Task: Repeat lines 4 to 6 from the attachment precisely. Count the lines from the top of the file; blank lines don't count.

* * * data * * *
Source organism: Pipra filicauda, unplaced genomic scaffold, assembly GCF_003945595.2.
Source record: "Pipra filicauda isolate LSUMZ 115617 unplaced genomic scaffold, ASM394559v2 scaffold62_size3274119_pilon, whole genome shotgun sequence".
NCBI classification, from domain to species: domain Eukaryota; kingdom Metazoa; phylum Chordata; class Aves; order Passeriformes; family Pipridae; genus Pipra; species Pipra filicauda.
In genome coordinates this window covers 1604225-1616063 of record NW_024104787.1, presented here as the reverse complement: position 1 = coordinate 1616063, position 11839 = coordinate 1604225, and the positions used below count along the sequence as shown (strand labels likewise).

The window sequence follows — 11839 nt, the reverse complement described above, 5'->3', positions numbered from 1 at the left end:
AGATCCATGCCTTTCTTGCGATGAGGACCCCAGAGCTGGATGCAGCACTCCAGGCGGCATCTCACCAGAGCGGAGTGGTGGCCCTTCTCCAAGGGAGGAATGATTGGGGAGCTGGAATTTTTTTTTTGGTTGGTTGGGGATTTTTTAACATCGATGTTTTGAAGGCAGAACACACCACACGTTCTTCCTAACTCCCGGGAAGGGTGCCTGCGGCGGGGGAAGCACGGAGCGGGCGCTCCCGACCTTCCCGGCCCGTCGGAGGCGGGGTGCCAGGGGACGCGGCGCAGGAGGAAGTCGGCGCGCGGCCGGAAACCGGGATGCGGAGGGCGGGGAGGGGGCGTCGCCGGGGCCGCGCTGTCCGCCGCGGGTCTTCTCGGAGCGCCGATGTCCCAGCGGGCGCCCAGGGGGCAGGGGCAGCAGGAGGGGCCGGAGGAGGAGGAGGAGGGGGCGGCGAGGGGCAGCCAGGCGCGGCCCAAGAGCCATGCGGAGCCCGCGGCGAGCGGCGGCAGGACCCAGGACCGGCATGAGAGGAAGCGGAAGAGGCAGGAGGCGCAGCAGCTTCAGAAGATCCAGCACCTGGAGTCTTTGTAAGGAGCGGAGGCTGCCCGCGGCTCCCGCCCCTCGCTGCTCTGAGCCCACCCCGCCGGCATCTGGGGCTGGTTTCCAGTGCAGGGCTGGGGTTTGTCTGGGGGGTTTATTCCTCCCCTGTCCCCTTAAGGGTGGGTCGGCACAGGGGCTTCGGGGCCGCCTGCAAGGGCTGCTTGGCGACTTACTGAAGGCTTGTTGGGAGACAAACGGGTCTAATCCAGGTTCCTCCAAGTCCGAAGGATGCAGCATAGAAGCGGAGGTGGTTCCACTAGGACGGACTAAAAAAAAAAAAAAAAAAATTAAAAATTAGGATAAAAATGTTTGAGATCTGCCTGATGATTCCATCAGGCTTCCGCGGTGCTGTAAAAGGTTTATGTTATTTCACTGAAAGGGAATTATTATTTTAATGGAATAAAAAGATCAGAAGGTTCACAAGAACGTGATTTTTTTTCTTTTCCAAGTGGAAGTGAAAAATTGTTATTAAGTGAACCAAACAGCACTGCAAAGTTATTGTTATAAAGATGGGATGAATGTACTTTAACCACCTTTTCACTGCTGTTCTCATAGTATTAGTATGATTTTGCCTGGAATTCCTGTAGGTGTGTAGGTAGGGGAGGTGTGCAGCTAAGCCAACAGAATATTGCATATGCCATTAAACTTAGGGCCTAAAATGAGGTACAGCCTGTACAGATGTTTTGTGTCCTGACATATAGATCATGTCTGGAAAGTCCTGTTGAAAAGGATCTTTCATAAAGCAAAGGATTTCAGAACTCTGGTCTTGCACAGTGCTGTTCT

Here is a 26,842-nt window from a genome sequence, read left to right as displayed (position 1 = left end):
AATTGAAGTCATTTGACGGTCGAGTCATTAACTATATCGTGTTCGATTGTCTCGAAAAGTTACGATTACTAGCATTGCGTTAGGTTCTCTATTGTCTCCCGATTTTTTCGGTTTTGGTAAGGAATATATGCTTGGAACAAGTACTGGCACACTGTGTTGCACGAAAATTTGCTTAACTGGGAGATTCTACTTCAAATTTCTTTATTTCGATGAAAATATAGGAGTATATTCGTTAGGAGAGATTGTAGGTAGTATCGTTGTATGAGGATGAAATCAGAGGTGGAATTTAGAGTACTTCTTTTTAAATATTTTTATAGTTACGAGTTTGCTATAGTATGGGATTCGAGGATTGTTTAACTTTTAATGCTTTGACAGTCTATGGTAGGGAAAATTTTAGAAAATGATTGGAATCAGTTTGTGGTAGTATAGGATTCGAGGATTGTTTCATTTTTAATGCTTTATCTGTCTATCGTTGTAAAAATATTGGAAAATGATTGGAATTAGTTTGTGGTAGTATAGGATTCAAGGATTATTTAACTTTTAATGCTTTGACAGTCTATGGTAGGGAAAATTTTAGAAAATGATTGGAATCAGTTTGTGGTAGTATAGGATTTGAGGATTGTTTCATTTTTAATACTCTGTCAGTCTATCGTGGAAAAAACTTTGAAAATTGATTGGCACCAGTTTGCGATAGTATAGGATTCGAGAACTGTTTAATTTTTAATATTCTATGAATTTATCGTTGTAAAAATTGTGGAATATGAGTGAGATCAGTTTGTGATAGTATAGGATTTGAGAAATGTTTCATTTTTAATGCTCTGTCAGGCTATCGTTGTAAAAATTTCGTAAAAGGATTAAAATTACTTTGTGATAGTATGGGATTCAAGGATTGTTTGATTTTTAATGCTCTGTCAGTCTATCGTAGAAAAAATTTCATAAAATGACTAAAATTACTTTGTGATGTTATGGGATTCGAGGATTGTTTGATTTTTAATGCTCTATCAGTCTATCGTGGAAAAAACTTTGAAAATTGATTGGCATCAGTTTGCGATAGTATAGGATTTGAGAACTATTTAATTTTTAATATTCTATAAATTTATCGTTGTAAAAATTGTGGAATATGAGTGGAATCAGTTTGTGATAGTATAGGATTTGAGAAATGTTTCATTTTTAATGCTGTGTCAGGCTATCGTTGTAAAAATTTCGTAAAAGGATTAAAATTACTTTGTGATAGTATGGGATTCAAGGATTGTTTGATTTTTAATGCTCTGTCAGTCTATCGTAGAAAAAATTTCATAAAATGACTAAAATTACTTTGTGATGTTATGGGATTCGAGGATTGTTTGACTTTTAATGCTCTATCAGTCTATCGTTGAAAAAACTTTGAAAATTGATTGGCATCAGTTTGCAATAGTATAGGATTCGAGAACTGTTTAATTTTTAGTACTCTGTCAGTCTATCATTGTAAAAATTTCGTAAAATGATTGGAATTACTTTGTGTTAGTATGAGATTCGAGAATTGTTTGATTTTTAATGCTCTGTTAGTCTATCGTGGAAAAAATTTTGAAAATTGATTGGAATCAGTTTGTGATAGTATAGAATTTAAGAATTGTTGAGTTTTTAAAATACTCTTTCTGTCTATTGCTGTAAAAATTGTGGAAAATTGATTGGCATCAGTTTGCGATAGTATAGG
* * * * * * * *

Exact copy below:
In genome coordinates this window covers 1604225-1616063 of record NW_024104787.1, presented here as the reverse complement: position 1 = coordinate 1616063, position 11839 = coordinate 1604225, and the positions used below count along the sequence as shown (strand labels likewise).

The window sequence follows — 11839 nt, the reverse complement described above, 5'->3', positions numbered from 1 at the left end:
AGATCCATGCCTTTCTTGCGATGAGGACCCCAGAGCTGGATGCAGCACTCCAGGCGGCATCTCACCAGAGCGGAGTGGTGGCCCTTCTCCAAGGGAGGAATGATTGGGGAGCTGGAATTTTTTTTTTGGTTGGTTGGGGATTTTTTAACATCGATGTTTTGAAGGCAGAACACACCACACGTTCTTCCTAACTCCCGGGAAGGGTGCCTGCGGCGGGGGAAGCACGGAGCGGGCGCTCCCGACCTTCCCGGCCCGTCGGAGGCGGGGTGCCAGGGGACGCGGCGCAGGAGGAAGTCGGCGCGCGGCCGGAAACCGGGATGCGGAGGGCGGGGAGGGGGCGTCGCCGGGGCCGCGCTGTCCGCCGCGGGTCTTCTCGGAGCGCCGATGTCCCAGCGGGCGCCCAGGGGGCAGGGGCAGCAGGAGGGGCCGGAGGAGGAGGAGGAGGGGGCGGCGAGGGGCAGCCAGGCGCGGCCCAAGAGCCATGCGGAGCCCGCGGCGAGCGGCGGCAGGACCCAGGACCGGCATGAGAGGAAGCGGAAGAGGCAGGAGGCGCAGCAGCTTCAGAAGATCCAGCACCTGGAGTCTTTGTAAGGAGCGGAGGCTGCCCGCGGCTCCCGCCCCTCGCTGCTCTGAGCCCACCCCGCCGGCATCTGGGGCTGGTTTCCAGTGCAGGGCTGGGGTTTGTCTGGGGGGTTTATTCCTCCCCTGTCCCCTTAAGGGTGGGTCGGCACAGGGGCTTCGGGGCCGCCTGCAAGGGCTGCTTGGCGACTTACTGAAGGCTTGTTGGGAGACAAACGGGTCTAATCCAGGTTCCTCCAAGTCCGAAGGATGCAGCATAGAAGCGGAGGTGGTTCCACTAGGACGGACTAAAAAAAAAAAAAAAAAAATTAAAAATTAGGATAAAAATGTTTGAGATCTGCCTGATGATTCCATCAGGCTTCCGCGGTGCTGTAAAAGGTTTATGTTATTTCACTGAAAGGGAATTATTATTTTAATGGAATAAAAAGATCAGAAGGTTCACAAGAACGTGATTTTTTTTCTTTTCCAAGTGGAAGTGAAAAATTGTTATTAAGTGAACCAAACAGCACTGCAAAGTTATTGTTATAAAGATGGGATGAATGTACTTTAACCACCTTTTCACTGCTGTTCTCATAGTATTAGTATGATTTTGCCTGGAATTCCTGTAGGTGTGTAGGTAGGGGAGGTGTGCAGCTAAGCCAACAGAATATTGCATATGCCATTAAACTTAGGGCCTAAAATGAGGTACAGCCTGTACAGATGTTTTGTGTCCTGACATATAGATCATGTCTGGAAAGTCCTGTTGAAAAGGATCTTTCATAAAGCAAAGGATTTCAGAACTCTGGTCTTGCACAGTGCTGTTCT